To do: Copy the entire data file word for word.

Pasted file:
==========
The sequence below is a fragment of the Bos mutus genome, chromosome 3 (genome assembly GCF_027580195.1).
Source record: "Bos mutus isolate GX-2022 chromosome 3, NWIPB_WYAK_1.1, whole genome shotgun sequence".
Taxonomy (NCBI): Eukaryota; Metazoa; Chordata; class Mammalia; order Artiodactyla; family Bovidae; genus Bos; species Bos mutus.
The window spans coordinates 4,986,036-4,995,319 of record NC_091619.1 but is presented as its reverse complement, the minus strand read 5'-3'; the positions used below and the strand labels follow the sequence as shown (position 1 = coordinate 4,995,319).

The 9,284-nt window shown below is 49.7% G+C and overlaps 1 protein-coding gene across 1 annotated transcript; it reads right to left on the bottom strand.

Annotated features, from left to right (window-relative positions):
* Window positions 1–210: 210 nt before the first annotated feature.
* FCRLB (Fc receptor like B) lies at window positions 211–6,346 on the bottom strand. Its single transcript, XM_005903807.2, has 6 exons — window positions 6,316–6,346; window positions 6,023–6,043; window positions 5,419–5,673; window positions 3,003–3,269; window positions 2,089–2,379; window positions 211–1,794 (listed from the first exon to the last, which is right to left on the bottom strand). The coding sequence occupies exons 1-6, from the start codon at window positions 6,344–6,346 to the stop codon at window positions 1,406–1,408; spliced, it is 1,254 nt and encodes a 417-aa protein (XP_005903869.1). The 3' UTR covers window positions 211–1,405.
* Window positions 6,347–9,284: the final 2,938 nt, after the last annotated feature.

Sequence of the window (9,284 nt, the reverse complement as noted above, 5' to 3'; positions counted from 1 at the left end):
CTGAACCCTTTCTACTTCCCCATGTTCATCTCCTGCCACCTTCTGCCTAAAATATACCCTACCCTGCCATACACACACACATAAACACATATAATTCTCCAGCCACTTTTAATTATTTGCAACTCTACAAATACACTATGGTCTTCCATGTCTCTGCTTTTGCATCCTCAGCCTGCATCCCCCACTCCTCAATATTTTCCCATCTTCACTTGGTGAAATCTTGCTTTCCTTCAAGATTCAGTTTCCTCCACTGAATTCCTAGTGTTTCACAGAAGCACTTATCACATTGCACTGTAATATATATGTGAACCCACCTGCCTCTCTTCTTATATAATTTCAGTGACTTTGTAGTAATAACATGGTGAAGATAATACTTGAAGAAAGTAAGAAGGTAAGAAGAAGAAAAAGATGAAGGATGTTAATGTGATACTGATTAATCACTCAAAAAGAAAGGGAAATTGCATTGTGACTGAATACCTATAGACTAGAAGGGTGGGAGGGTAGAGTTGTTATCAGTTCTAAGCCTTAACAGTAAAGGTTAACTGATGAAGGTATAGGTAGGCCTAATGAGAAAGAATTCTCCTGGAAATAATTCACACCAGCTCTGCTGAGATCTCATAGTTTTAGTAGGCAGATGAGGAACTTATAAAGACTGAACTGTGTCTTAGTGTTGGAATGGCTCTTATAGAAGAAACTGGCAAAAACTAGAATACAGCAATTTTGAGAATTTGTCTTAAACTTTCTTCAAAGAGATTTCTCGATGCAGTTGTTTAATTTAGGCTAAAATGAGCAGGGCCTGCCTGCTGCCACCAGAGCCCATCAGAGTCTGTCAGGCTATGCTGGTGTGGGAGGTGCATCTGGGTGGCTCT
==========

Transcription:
The sequence below is a fragment of the Bos mutus genome, chromosome 3 (genome assembly GCF_027580195.1).
Source record: "Bos mutus isolate GX-2022 chromosome 3, NWIPB_WYAK_1.1, whole genome shotgun sequence".
Taxonomy (NCBI): Eukaryota; Metazoa; Chordata; class Mammalia; order Artiodactyla; family Bovidae; genus Bos; species Bos mutus.
The window spans coordinates 4,986,036-4,995,319 of record NC_091619.1 but is presented as its reverse complement, the minus strand read 5'-3'; the positions used below and the strand labels follow the sequence as shown (position 1 = coordinate 4,995,319).

The 9,284-nt window shown below is 49.7% G+C and overlaps 1 protein-coding gene across 1 annotated transcript; it reads right to left on the bottom strand.

Annotated features, from left to right (window-relative positions):
* Window positions 1–210: 210 nt before the first annotated feature.
* FCRLB (Fc receptor like B) lies at window positions 211–6,346 on the bottom strand. Its single transcript, XM_005903807.2, has 6 exons — window positions 6,316–6,346; window positions 6,023–6,043; window positions 5,419–5,673; window positions 3,003–3,269; window positions 2,089–2,379; window positions 211–1,794 (listed from the first exon to the last, which is right to left on the bottom strand). The coding sequence occupies exons 1-6, from the start codon at window positions 6,344–6,346 to the stop codon at window positions 1,406–1,408; spliced, it is 1,254 nt and encodes a 417-aa protein (XP_005903869.1). The 3' UTR covers window positions 211–1,405.
* Window positions 6,347–9,284: the final 2,938 nt, after the last annotated feature.

Sequence of the window (9,284 nt, the reverse complement as noted above, 5' to 3'; positions counted from 1 at the left end):
CTGAACCCTTTCTACTTCCCCATGTTCATCTCCTGCCACCTTCTGCCTAAAATATACCCTACCCTGCCATACACACACACATAAACACATATAATTCTCCAGCCACTTTTAATTATTTGCAACTCTACAAATACACTATGGTCTTCCATGTCTCTGCTTTTGCATCCTCAGCCTGCATCCCCCACTCCTCAATATTTTCCCATCTTCACTTGGTGAAATCTTGCTTTCCTTCAAGATTCAGTTTCCTCCACTGAATTCCTAGTGTTTCACAGAAGCACTTATCACATTGCACTGTAATATATATGTGAACCCACCTGCCTCTCTTCTTATATAATTTCAGTGACTTTGTAGTAATAACATGGTGAAGATAATACTTGAAGAAAGTAAGAAGGTAAGAAGAAGAAAAAGATGAAGGATGTTAATGTGATACTGATTAATCACTCAAAAAGAAAGGGAAATTGCATTGTGACTGAATACCTATAGACTAGAAGGGTGGGAGGGTAGAGTTGTTATCAGTTCTAAGCCTTAACAGTAAAGGTTAACTGATGAAGGTATAGGTAGGCCTAATGAGAAAGAATTCTCCTGGAAATAATTCACACCAGCTCTGCTGAGATCTCATAGTTTTAGTAGGCAGATGAGGAACTTATAAAGACTGAACTGTGTCTTAGTGTTGGAATGGCTCTTATAGAAGAAACTGGCAAAAACTAGAATACAGCAATTTTGAGAATTTGTCTTAAACTTTCTTCAAAGAGATTTCTCGATGCAGTTGTTTAATTTAGGCTAAAATGAGCAGGGCCTGCCTGCTGCCACCAGAGCCCATCAGAGTCTGTCAGGCTATGCTGGTGTGGGAGGTGCATCTGGGTGGCTCT